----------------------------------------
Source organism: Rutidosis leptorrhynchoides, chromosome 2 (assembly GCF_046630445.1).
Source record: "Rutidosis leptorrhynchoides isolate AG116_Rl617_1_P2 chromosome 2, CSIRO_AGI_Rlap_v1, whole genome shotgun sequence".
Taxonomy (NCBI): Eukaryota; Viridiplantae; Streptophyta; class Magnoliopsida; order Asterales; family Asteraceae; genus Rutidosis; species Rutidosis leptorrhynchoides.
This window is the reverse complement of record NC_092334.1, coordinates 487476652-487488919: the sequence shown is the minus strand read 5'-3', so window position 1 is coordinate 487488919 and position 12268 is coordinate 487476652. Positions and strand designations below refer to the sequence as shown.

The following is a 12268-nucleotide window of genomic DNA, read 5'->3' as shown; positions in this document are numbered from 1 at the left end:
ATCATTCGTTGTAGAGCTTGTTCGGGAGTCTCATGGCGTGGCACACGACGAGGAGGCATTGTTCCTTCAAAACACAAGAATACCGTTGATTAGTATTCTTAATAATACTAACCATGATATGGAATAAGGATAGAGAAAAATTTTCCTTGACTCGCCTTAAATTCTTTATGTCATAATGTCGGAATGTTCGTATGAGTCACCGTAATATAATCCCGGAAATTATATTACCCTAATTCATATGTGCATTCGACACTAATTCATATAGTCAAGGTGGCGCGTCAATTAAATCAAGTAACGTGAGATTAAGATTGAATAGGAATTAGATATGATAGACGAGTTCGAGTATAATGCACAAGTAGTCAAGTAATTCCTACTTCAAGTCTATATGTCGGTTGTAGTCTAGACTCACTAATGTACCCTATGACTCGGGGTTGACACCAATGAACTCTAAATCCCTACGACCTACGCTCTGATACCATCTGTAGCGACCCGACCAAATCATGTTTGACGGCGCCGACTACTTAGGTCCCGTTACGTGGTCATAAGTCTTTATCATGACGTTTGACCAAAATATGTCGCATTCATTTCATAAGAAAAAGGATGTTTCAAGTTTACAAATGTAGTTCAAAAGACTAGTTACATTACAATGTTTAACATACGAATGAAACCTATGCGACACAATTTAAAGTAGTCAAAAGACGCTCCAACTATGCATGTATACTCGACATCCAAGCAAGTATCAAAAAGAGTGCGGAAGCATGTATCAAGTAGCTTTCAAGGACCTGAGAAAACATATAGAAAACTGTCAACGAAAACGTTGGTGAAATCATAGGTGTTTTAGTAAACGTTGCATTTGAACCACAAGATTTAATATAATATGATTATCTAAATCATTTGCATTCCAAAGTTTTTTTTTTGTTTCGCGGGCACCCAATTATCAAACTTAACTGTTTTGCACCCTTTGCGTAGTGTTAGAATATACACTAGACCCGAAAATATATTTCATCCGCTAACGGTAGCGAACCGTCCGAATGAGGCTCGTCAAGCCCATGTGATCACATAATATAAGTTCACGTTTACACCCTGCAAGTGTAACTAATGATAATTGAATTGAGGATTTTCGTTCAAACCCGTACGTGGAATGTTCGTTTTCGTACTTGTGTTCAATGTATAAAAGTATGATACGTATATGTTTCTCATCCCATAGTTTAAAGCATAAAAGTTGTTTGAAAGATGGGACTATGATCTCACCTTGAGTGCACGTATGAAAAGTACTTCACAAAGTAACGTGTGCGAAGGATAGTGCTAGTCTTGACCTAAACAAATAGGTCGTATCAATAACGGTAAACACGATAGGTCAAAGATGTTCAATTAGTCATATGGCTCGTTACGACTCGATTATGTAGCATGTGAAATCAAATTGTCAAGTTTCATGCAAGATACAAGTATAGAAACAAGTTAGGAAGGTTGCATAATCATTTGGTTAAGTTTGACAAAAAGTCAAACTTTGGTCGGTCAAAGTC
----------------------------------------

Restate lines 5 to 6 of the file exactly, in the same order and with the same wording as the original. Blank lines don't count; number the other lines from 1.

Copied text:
The following is a 12268-nucleotide window of genomic DNA, read 5'->3' as shown; positions in this document are numbered from 1 at the left end:
ATCATTCGTTGTAGAGCTTGTTCGGGAGTCTCATGGCGTGGCACACGACGAGGAGGCATTGTTCCTTCAAAACACAAGAATACCGTTGATTAGTATTCTTAATAATACTAACCATGATATGGAATAAGGATAGAGAAAAATTTTCCTTGACTCGCCTTAAATTCTTTATGTCATAATGTCGGAATGTTCGTATGAGTCACCGTAATATAATCCCGGAAATTATATTACCCTAATTCATATGTGCATTCGACACTAATTCATATAGTCAAGGTGGCGCGTCAATTAAATCAAGTAACGTGAGATTAAGATTGAATAGGAATTAGATATGATAGACGAGTTCGAGTATAATGCACAAGTAGTCAAGTAATTCCTACTTCAAGTCTATATGTCGGTTGTAGTCTAGACTCACTAATGTACCCTATGACTCGGGGTTGACACCAATGAACTCTAAATCCCTACGACCTACGCTCTGATACCATCTGTAGCGACCCGACCAAATCATGTTTGACGGCGCCGACTACTTAGGTCCCGTTACGTGGTCATAAGTCTTTATCATGACGTTTGACCAAAATATGTCGCATTCATTTCATAAGAAAAAGGATGTTTCAAGTTTACAAATGTAGTTCAAAAGACTAGTTACATTACAATGTTTAACATACGAATGAAACCTATGCGACACAATTTAAAGTAGTCAAAAGACGCTCCAACTATGCATGTATACTCGACATCCAAGCAAGTATCAAAAAGAGTGCGGAAGCATGTATCAAGTAGCTTTCAAGGACCTGAGAAAACATATAGAAAACTGTCAACGAAAACGTTGGTGAAATCATAGGTGTTTTAGTAAACGTTGCATTTGAACCACAAGATTTAATATAATATGATTATCTAAATCATTTGCATTCCAAAGTTTTTTTTTTGTTTCGCGGGCACCCAATTATCAAACTTAACTGTTTTGCACCCTTTGCGTAGTGTTAGAATATACACTAGACCCGAAAATATATTTCATCCGCTAACGGTAGCGAACCGTCCGAATGAGGCTCGTCAAGCCCATGTGATCACATAATATAAGTTCACGTTTACACCCTGCAAGTGTAACTAATGATAATTGAATTGAGGATTTTCGTTCAAACCCGTACGTGGAATGTTCGTTTTCGTACTTGTGTTCAATGTATAAAAGTATGATACGTATATGTTTCTCATCCCATAGTTTAAAGCATAAAAGTTGTTTGAAAGATGGGACTATGATCTCACCTTGAGTGCACGTATGAAAAGTACTTCACAAAGTAACGTGTGCGAAGGATAGTGCTAGTCTTGACCTAAACAAATAGGTCGTATCAATAACGGTAAACACGATAGGTCAAAGATGTTCAATTAGTCATATGGCTCGTTACGACTCGATTATGTAGCATGTGAAATCAAATTGTCAAGTTTCATGCAAGATACAAGTATAGAAACAAGTTAGGAAGGTTGCATAATCATTTGGTTAAGTTTGACAAAAAGTCAAACTTTGGTCGGTCAAAGTC